This release contains important security fixes, and all users should upgrade as soon as possible. Please note that the new directory structure means users cannot simply extract the new Tor Browser over their existing 3.6.6 directory, and must instead delete the old version entirely. The secure updater still requires manual activation in the “About Tor Browser” menu option, as its security will depend “on the specific CA that issued the www.torproject.org HTTPS certificate (Digicert)” until site-specific certificate pinning and signed update files are implemented. Furthermore, “we still need to improve meek’s performance to match other transports”, wrote Mike, “so adjust your expectations accordingly”.

See Mike’s post for further details and a full changelog, and get your copy of Tor Browser 4.0 from the distribution directory or the download page.

Tails 1.2 is out

The Tails team put out version 1.2 of the anonymizing live operating system. This release replaces the Iceweasel browser with “most of” the regular Tor Browser, and confines several important applications with AppArmor.

I2P will now, like Tor, be started upon network connection if activated with the “i2p” boot parameter, and must be used with the new dedicated I2P Browser. This is also the last Tails release to ship with the now-unmaintained TrueCrypt tool, but the Tails team has already documented the method for opening TrueCrypt volumes with cryptsetup. See the team’s announcement for a full list of changes in the new version.

This is an important security release and all users should upgrade as soon as possible. If you have a running Tails, you should be able to use the incremental updater; if your Tails drive was manually created, or you are a new user, head to the download page for more information.

Miscellaneous news

tagnaq warned users of TorBirdy, the torifying extension for the Thunderbird mail client, that a change in Thunderbird 31’s handling of the “reply_header_authorwrote” header means that the word “wrote”, translated into the user’s system language, may be inserted before quoted text when replying to emails, leaking the system language to recipients of replies if not removed. Jacob Appelbaum responded that a new release of TorBirdy addressing this and other issues was imminent.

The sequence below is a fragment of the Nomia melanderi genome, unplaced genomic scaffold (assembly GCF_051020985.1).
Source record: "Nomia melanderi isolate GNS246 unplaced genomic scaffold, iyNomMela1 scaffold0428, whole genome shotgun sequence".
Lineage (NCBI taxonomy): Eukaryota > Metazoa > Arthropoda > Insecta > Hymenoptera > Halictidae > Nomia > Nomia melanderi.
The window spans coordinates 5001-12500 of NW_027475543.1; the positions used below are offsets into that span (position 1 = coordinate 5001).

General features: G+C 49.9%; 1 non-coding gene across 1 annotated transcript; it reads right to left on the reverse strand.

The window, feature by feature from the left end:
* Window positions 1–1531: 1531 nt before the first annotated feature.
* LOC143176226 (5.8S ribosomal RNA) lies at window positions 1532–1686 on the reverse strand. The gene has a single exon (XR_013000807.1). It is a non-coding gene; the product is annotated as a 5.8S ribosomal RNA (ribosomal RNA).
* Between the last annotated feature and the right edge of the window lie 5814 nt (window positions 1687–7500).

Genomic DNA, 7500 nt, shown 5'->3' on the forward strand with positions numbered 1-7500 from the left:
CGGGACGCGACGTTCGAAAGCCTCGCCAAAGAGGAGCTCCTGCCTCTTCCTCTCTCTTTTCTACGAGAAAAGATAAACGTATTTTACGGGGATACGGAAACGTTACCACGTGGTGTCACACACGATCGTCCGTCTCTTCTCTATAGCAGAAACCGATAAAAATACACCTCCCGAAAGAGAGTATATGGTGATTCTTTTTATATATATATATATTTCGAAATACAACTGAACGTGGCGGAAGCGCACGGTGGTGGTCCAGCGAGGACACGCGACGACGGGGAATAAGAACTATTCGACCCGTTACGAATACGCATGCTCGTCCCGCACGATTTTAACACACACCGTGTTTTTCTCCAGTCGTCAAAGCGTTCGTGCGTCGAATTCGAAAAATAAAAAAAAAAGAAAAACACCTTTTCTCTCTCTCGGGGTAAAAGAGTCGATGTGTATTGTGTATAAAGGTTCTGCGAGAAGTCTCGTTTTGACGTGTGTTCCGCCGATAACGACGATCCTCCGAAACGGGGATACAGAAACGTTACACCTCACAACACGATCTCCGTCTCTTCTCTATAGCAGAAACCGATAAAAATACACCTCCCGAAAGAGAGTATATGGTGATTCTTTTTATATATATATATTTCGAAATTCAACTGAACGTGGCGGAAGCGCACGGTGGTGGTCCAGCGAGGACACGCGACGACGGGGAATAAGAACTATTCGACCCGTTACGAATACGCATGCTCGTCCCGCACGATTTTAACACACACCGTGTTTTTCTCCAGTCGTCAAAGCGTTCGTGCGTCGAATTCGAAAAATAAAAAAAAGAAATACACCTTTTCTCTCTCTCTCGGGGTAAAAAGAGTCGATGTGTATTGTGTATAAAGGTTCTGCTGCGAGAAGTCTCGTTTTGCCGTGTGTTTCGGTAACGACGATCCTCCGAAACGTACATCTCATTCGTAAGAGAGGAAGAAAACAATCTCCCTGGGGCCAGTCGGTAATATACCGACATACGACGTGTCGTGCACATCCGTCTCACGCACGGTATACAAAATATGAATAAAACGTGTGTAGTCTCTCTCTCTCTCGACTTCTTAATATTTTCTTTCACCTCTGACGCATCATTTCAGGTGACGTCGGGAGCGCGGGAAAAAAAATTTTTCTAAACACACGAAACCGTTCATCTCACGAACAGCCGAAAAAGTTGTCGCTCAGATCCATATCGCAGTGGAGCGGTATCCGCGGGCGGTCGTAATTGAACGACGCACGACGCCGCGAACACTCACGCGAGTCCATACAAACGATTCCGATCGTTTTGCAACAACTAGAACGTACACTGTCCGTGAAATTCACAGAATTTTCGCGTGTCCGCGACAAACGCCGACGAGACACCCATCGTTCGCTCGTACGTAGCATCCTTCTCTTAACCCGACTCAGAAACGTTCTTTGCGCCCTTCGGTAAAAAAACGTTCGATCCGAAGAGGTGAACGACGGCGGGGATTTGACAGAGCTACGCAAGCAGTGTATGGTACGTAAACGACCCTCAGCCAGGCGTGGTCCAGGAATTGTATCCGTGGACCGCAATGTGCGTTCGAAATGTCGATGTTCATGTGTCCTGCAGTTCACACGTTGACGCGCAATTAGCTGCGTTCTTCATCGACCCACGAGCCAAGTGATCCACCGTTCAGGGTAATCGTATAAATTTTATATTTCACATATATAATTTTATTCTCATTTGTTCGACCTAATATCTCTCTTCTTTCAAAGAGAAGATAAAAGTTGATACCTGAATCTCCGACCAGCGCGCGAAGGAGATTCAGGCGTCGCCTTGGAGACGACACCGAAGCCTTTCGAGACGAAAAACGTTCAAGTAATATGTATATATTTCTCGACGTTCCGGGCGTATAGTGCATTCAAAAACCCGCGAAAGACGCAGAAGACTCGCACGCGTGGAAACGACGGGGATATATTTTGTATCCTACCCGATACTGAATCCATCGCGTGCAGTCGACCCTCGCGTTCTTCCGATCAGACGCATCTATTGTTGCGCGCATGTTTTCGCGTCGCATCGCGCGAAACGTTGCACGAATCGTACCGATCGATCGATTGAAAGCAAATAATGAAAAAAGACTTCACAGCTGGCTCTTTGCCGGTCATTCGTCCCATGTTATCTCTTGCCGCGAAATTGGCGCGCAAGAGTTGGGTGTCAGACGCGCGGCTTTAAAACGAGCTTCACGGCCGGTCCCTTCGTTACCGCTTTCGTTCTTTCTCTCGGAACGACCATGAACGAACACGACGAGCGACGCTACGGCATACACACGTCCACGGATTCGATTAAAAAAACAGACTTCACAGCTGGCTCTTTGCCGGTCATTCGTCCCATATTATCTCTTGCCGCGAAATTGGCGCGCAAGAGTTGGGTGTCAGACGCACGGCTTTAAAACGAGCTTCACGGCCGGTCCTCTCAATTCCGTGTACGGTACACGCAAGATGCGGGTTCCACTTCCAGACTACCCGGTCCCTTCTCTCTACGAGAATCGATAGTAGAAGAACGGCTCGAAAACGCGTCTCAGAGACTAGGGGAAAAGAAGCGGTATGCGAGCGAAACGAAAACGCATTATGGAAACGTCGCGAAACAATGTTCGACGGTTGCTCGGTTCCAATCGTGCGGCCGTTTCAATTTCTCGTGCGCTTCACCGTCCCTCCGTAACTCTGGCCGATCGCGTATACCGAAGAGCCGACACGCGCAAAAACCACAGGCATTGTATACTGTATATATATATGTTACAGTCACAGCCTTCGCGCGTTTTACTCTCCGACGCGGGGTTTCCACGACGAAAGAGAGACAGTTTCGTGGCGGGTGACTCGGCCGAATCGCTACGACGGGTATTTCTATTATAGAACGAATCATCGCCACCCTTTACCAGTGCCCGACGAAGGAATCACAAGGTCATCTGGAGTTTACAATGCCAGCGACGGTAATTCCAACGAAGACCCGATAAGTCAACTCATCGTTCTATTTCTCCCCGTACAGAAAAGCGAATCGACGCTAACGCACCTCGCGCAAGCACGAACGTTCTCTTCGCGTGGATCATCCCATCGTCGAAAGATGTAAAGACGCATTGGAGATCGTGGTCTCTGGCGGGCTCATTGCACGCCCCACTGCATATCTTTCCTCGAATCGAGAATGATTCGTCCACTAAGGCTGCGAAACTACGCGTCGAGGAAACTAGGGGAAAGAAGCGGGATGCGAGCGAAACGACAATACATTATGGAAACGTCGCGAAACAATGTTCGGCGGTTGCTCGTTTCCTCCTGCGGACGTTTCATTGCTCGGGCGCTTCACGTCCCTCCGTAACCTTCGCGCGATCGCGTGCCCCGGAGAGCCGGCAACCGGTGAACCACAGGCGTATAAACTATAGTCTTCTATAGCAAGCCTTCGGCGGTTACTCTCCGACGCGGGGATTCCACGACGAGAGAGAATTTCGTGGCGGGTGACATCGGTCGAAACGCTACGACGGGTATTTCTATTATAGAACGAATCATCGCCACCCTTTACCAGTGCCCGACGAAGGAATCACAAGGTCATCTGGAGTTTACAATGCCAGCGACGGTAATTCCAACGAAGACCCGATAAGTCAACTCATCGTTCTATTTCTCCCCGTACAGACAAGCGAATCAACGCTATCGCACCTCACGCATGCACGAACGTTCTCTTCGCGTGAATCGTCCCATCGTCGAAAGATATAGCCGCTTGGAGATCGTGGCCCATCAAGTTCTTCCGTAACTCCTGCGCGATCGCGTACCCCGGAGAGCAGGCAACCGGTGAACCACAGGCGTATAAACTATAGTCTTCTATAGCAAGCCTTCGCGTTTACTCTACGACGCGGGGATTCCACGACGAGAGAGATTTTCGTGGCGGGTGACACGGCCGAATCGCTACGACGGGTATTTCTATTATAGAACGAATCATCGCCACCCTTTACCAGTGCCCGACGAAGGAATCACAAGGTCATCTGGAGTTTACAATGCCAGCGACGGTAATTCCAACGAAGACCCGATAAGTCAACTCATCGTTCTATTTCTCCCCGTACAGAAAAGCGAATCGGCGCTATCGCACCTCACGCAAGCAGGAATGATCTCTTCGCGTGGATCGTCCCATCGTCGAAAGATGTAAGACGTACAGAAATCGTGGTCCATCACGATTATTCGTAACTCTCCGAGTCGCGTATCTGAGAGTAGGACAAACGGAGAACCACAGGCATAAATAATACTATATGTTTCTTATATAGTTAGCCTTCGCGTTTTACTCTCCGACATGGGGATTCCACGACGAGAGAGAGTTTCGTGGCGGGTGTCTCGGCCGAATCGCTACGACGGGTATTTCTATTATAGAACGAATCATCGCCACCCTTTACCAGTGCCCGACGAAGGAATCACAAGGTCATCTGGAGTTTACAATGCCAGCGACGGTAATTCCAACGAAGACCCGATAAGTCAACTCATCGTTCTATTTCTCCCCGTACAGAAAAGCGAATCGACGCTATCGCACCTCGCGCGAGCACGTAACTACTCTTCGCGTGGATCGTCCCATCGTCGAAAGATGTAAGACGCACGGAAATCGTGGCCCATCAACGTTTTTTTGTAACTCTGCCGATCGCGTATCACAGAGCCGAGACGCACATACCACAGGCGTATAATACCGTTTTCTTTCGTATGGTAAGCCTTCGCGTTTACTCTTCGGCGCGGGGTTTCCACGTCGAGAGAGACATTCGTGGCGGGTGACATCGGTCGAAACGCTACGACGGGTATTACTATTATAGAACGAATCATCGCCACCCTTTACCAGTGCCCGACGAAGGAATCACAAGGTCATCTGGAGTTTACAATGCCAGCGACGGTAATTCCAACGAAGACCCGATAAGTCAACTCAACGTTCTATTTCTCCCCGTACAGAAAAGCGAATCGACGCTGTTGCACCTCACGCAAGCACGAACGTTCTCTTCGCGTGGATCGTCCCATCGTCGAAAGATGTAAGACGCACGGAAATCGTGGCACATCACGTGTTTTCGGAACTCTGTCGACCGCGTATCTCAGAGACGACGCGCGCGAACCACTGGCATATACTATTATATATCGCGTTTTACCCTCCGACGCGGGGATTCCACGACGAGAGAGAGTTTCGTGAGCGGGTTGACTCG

Arturo Filastò announced the release of ooniprobe 1.1.2, containing “two new report entry keys, test_start_time and test_runtime”, and a fix for a bug that “led to ooniresources not working properly”.

evilaliv3 announced version 3.1.20 of tor2web, an HTTP proxy that enables access to hidden services without a Tor client, for users who do not require strong anonymity. As well as “some networking bugfixing and optimizations”, this release adds a “replace” mode for remotely-fetched blocklists in addition to “merge”, and a feature that allows different hostnames to be mapped to specific hidden services.

Karsten Loesing gave users of Onionoo a “one-month heads-up” that on or after November 15th, a change to the protocol will let the search parameter “accept base64-encoded fingerprints in addition to hex-encoded fingerprints, nicknames, and IP addresses.” These searches will also return relays whose base64-encoded fingerprints are a partial match for the search string. “If you’re fine with that, feel free to ignore this message and do nothing”, but if not, “you’ll have to filter out those relays locally”.

Following updates to the Tor Project’s website, Sebastian Hahn drew attention to a change in the steps necessary to run a website mirror. “Please ask if you run into any trouble, and thanks for providing a mirror!”

Inspired by “the Directory Authorities, the crappy experiment leading up to Black Hat, and the promise that one can recreate the Tor network in the event of some catastrophe”, Tom Ritter sent out a detailed report of issues he encountered while setting up his own Tor network using “full-featured independent tor daemons”, rather than a network simulator like Shadow or Chutney.

Cthulhu asked for assistance in overhauling the GoodBadISP page, which is the starting point for many relay operators around the world. If you have some time to spare, or know some ISPs not yet on the list, it would be greatly appreciated if they could be added to the page. This new effort to reach out to hosting providers could be of great value after years of what Roger Dingledine has described as a “slash and burn” agriculture model of operating Tor nodes.